5 Myths About Employee Engagement and 12 Tips for Truly Motivated Staff

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Motivating staff is a very timely topic for managers and directors of organizations. While recognizing the importance of this topic, there exist some misconceptions or myths regarding personnel’s motivation. Here are the 5 most common myths regarding employee motivation:

Myth no. 1 – “I can motivate people”

Actually, this is not completely true. Employees must motivate themselves. What you can do is create a favorable environment for those in the team to be motivated and promoted.

Myth no. 2 – “Money is a great motivation”

Not really. Certain things like money, a well-styled office and other financial-related ones can help people to not lose motivation, but they do not represent a key factor in their engagement. It is therefore important to understand what truly motivates your employees.

Myth no. 3 – “Fear is an excellent motivational tactic”

Fear is indeed motivational, but only for a short period of time. After it, all the screams and shouts won’t have much of an effect.

Myth no. 4 – “I know what motivates me, so I know what motivates others”

Not at all. Different people are motivated by different things. Some can be motivated by the opportunity to be promoted within the organization, while others by the possibility to get few days off. Again, it’s good to know what motivates each member of the company.

Myth no. 5 – “Increased job satisfaction translates to a higher organizational performance”

Research shows that not even this is true. If the organization’s goals do not coincide with employees’ goals, then employees will not work at their maximum efficiency to achieve organization’s mission.   These are the 5 most common myths that most business leaders encounter with at a point or another. After understanding and debunking them on a one-by-one level, it’s important to understand how staff can truly be motivated. Here are few important tips in this regard:

1. Make a list of 3-5 factors that motivate employees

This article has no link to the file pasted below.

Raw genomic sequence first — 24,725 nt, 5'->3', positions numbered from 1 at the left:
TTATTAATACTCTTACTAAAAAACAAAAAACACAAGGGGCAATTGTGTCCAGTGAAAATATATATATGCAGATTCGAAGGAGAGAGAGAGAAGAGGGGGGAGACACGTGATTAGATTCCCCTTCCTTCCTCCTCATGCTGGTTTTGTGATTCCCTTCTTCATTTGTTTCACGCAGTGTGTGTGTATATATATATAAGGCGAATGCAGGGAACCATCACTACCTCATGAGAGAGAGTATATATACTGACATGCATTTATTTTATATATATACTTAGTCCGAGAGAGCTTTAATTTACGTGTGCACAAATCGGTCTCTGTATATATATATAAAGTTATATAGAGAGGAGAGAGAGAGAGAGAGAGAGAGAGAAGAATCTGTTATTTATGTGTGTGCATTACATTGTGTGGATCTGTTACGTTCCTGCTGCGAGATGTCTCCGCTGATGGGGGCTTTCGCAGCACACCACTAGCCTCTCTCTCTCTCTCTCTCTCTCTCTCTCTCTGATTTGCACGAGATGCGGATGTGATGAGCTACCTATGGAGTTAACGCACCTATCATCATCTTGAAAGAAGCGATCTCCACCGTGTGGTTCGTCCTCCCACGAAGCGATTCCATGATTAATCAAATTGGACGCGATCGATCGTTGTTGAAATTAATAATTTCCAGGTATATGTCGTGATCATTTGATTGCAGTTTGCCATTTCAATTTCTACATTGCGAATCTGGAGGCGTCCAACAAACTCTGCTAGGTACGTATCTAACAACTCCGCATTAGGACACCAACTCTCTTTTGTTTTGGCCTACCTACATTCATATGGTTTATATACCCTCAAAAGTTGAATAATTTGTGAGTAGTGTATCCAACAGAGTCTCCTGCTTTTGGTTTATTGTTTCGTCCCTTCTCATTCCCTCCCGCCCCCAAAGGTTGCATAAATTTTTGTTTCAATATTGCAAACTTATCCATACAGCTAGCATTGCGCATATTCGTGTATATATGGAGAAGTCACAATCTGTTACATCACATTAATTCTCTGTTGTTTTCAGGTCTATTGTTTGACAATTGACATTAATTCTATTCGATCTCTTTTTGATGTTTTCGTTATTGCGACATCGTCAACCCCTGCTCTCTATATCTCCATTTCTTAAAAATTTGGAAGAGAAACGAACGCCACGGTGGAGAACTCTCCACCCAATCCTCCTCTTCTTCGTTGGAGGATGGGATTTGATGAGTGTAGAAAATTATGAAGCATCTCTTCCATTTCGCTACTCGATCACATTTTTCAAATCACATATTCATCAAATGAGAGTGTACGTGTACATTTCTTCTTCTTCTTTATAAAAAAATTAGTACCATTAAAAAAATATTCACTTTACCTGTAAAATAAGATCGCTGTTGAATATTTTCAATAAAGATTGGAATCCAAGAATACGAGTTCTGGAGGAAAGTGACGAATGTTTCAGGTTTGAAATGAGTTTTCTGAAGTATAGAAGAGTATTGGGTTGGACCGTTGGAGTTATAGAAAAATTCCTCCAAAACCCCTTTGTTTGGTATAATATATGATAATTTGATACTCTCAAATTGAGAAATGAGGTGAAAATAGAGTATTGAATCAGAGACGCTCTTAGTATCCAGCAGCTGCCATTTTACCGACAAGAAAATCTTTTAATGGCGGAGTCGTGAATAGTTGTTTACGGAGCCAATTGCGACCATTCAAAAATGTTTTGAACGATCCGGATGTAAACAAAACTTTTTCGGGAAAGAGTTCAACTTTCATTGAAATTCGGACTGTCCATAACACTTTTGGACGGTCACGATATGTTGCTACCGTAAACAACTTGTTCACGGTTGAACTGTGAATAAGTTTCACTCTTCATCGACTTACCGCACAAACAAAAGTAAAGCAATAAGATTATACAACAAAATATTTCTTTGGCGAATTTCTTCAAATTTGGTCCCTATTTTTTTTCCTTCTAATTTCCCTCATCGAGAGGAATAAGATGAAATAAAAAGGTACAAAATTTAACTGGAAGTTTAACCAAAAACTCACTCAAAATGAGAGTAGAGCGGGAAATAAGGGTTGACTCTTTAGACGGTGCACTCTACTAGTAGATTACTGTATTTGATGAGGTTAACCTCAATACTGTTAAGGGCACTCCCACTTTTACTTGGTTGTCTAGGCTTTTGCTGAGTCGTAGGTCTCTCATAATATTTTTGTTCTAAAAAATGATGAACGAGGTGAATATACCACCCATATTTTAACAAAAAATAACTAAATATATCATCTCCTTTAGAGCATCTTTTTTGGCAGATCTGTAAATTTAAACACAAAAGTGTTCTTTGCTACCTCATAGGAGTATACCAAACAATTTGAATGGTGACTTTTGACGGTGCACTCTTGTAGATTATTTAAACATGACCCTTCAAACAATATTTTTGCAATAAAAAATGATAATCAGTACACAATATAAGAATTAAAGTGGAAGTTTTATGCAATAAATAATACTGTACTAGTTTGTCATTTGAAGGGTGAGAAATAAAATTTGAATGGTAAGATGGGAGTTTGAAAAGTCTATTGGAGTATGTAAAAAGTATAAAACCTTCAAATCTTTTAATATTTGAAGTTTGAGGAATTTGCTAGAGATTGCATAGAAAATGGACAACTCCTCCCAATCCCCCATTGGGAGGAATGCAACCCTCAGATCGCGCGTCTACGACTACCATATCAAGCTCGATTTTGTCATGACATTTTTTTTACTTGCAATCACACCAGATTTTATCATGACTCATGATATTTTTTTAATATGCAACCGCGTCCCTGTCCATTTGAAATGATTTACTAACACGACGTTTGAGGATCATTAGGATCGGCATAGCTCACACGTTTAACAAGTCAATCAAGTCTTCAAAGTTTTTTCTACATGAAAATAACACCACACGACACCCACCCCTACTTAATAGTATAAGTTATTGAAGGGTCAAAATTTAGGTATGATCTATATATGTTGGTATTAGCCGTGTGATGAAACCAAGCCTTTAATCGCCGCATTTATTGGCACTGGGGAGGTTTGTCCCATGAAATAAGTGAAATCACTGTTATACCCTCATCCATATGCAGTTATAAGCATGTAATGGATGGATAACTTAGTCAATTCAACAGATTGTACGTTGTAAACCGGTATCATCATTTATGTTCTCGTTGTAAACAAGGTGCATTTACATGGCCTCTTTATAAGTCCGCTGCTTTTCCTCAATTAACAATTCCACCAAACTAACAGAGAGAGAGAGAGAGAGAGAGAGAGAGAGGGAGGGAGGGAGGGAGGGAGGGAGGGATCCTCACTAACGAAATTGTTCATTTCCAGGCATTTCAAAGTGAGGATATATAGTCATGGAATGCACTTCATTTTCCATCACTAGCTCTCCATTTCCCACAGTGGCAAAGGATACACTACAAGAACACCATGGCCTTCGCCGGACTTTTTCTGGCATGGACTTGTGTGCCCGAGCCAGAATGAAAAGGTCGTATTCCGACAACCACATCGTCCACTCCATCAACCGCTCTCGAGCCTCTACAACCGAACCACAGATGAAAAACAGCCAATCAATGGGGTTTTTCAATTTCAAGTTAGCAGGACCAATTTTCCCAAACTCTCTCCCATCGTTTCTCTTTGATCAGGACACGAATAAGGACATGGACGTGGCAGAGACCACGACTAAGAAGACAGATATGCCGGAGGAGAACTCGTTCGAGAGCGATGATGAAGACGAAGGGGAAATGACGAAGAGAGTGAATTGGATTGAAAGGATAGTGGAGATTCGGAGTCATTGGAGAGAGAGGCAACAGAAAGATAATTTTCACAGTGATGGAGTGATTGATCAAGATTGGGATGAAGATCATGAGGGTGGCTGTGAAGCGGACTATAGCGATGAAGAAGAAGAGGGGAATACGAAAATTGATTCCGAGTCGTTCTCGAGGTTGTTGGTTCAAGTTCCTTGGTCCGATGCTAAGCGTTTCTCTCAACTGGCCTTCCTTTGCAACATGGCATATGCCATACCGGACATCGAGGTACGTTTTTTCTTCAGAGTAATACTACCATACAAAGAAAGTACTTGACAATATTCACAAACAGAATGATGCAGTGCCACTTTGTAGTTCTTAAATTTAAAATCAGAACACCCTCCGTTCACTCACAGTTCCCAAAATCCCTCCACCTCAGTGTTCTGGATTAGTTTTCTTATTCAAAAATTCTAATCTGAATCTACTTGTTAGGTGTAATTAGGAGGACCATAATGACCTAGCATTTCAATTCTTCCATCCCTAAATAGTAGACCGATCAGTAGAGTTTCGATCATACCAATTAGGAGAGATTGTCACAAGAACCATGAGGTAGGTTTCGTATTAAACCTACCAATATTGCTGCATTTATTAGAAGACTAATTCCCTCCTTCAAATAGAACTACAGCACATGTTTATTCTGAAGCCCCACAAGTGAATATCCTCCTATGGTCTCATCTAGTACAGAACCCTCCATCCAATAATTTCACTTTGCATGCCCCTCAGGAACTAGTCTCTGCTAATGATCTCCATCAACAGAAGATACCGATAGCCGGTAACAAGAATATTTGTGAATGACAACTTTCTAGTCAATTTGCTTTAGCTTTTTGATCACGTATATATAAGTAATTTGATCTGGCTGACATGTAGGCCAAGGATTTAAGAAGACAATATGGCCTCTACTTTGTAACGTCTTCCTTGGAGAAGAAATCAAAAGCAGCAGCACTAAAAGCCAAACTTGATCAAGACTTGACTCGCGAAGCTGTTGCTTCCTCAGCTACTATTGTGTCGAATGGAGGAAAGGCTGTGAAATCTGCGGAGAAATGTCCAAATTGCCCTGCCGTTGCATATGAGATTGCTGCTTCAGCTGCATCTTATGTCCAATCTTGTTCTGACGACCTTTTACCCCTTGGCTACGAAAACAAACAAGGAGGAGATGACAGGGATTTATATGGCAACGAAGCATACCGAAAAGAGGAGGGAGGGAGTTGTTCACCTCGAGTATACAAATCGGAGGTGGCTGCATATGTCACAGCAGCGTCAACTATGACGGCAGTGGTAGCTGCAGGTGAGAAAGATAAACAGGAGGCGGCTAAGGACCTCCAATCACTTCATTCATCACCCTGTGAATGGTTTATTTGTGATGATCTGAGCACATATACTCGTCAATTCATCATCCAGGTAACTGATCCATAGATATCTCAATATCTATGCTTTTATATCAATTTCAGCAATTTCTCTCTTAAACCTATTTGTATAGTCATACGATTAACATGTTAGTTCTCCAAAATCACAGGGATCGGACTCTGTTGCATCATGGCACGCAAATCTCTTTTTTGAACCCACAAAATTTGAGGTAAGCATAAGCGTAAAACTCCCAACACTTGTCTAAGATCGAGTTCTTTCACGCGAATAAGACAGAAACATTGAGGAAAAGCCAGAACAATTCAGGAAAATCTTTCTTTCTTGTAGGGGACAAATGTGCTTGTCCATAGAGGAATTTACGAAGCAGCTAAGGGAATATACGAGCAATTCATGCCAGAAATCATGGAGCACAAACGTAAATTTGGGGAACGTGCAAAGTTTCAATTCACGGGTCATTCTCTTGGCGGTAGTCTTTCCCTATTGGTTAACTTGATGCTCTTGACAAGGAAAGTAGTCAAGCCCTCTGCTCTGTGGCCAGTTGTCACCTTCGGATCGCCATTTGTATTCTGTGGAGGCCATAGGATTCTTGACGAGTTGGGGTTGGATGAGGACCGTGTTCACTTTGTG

Make a list of factors that you think motivate each of your employees, and then ask them to complete a list of them individually. Compare what you think it is important for them, and what they think it is. Meet individually with each employee in order to discuss those factors. And finally, take the time to establish what changes can be made to meet all these factors.

2. Make sure the indicated factors are reflected in your employee reward system

For example, the job description may be revised to make it more attractive to employees’ responsibilities. You can think of many ways to recognize and appreciate the efforts of the employee, if this is so important for him/her.

3. Discuss individually with each employee

Employees are motivated for your concern about them more than the attention you give them at work. Try to learn more about employees, their families, children’s names, etc. At first glance, it seems handling, and will be if you do not sincerely. However if you want to know your employees better, this won’t happen by itself, so you’ll need to plan on spending some time with them.

4. Ask employees for feedback

Seek feedback from employees about the organization’s programs, how they can be improved or what other programs or services may be provided. It is not enough just to listen to employee suggestions and ideas, try and put them into practice.

5. Ensure good communication within the organization

Employees should be kept informed about any changes in organization development opportunities etc. Remember: good communication is the key to good teams!

6. Learn to delegate responsibilities

A delegate is to entrust an employee’s responsibility and authority for him to perform a task. Delegation saves you a lot of time and allows the employee to take a greater role in the work they perform, which means higher job satisfaction and motivation.

7. Reward performance every time

An important lesson to be acquired by managers is to focus on employee behavior and not on personality. Work performance must be assessed by actions taken by the employee and not by popular collectivity.

8. Reward immediately after noticing

This shows employees that their attitudes and actions are appreciated inside the company. The more time passes by, the less work done by the employee up to praise or reward from you, the more clearly you will be employees that precisely these actions / attitudes / behaviors are promoted in the organization.

9. Pay attention to employee performance evaluation

Think about how you measure employee activity: establish clear objectives, indicators on how to check whether these objectives have been achieved, surveillance etc.

10. Establish clear objectives

Objectives should be: specific, measurable, achievable, realistic, and doable. They should provide compensation to those who implement them.

11. Show employees how their work contributes to the success of the organization

Employees are often motivated when they see their work matters. To reach such an understatement, organization’s goals have to be clearly communicated to employees, their progress in achieving these goals monitored, and celebrated when they would have achieved them.

12. Reward accomplishments

This important step is often forgotten. New managers usually focus their efforts on “to do as much as possible,” which doesn’t translate to identifying and solving problems. Experienced managers understand that identifying and rewarding the finding of solutions are as important as the solution itself. If no success is recognized and rewarded, than employees become frustrated, skeptical and even cynical regarding the organization’s efforts.
Jason is the former Lead Author & Editor of TrainingStation Blog